Mr Charles said insecurity affects sesame production mostly in the Fadama areas due to the bush in the area. He also added that: “Cattle like to move around the area, they also come out at upland areas where we plant sesame seeds, and disturbing the production of sesame. We are having difficulties in production. It affects our yield.”
Mr Ismail also said: “People interested in sesame are ready to produce in commercial quantities but the insecurity is a challenge. As there are challenges of bandits in the bush, it is safer to plant in nearest city farms, because if you plant deeper into the bush you can attract so many problems.”
He added that the major challenge in sesame apart from the insecurity is the lack of machinery capacity to extract the sesame oil. He said most sesame farmers are only able to harvest, thresh, clean, and put in bags for sales.
He said the lack of training is also a challenge so that farmers can increase their yield.
Mr Charles said low-income sesame farmers are not mechanised, which makes them produce twice in a season.
“We hardly farm dry season sesame because we need lots of water. We don’t have boreholes, irrigation pumps, dams. All we have is the river. We hardly find machineries readily available,” Mr Charles said.
Mr Ernest said: “One of the major challenges is funding to carry out production in commercial quantity, and as such sesame farmers need assistance from both the government and nongovernmental organization and international donors.”
Increasing sesame production
According to some of the farmers who spoke to PREMIUM TIMES, although they have not benefited from the anchor borrowers program in boosting their production, they still have market for their sesame produce.
Mr Balogun said: “Even before the anchor borrowers programme, the sesame association has been far ahead of thinking of ways to help the farmers, to grow and earn from the sesame seeds. It was designed in such a way that the farmer takes 25 per cent, and the bank provided a loan of 25 per cent, and after the farmer harvest his products, sell his products, and then pay off his loan. First Bank took the bull by the horn as at that time. It was the only bank that was there to listen to us, and partnered with us in that scheme, we did it for two years in Kebbi state, and for one year in Borno State, it was a learning curve for us as an association.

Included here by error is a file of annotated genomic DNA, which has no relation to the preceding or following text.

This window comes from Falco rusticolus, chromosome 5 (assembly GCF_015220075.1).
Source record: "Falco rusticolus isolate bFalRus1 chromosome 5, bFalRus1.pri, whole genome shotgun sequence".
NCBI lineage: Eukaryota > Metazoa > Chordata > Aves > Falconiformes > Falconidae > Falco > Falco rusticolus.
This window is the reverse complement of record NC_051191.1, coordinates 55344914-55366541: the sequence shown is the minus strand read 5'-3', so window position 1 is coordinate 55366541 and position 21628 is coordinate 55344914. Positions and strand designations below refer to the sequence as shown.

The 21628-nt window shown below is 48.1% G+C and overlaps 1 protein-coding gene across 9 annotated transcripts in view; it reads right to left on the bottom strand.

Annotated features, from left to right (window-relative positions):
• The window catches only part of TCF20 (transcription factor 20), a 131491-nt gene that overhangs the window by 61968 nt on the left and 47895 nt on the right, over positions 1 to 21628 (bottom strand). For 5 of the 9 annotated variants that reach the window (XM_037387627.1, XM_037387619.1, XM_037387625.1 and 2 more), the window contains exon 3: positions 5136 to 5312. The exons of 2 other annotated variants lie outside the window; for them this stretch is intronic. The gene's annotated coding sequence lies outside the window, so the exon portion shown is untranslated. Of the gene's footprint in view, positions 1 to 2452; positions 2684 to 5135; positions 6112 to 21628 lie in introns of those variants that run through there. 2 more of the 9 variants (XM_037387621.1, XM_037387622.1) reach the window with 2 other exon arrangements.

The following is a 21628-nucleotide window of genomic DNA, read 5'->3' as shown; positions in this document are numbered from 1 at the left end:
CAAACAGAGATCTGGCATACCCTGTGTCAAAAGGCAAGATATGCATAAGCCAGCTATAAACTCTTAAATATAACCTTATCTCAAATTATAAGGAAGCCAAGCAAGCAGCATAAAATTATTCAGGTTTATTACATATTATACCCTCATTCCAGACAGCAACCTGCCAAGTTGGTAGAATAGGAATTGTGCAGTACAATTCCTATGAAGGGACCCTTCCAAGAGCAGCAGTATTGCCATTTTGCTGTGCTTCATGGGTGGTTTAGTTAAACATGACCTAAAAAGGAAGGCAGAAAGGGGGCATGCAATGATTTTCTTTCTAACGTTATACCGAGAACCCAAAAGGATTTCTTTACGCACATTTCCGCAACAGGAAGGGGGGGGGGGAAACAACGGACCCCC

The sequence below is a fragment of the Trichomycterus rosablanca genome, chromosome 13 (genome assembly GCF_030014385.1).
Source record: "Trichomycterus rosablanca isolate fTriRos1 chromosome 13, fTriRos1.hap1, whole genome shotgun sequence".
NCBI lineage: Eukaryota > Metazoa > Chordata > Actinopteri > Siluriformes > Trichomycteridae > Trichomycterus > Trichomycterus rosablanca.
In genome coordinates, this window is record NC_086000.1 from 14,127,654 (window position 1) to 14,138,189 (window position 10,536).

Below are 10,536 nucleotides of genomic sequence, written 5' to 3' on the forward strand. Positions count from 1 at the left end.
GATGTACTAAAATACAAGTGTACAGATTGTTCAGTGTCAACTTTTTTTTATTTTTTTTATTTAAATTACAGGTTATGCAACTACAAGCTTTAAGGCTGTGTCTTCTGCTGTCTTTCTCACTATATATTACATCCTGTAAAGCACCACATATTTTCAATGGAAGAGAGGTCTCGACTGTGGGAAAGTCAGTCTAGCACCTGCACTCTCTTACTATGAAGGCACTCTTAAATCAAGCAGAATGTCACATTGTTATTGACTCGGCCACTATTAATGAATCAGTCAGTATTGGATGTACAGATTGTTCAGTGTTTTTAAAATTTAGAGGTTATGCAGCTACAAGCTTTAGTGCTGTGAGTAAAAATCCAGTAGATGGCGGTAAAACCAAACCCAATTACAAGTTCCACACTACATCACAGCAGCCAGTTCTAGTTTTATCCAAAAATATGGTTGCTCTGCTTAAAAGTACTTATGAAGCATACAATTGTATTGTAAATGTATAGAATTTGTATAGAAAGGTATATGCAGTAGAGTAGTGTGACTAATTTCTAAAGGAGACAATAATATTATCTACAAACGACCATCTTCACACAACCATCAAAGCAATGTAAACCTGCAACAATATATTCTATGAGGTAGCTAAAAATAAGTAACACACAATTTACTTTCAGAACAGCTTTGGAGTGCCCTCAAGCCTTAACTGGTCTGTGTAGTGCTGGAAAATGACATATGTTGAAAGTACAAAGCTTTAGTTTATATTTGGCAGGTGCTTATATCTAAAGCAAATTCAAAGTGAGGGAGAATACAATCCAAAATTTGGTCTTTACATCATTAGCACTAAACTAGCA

“In Borno, it was very successful because recovery rate was about 95 per cent, while in Kebbi the recovery rate in the first year was about 50 per cent, and the second year about 60 per cent, but it increased the production in Borno and Kebbi, and brought more awareness, now Kebbi is doing a lot of sesame seeds, Borno, also, but because of the problems of Borno now, we don’t have much farming activities going on,” Mr Balogun said.
Mr Balogun noted that the scheme dated back in 2007, was years ahead of the government’s anchor borrowers programme, as it increased production, brought more awareness, providing an additional source of revenue for the sesame farmers, and helped open up opportunities for sesame farmers in seeing the potential in sesame seeds.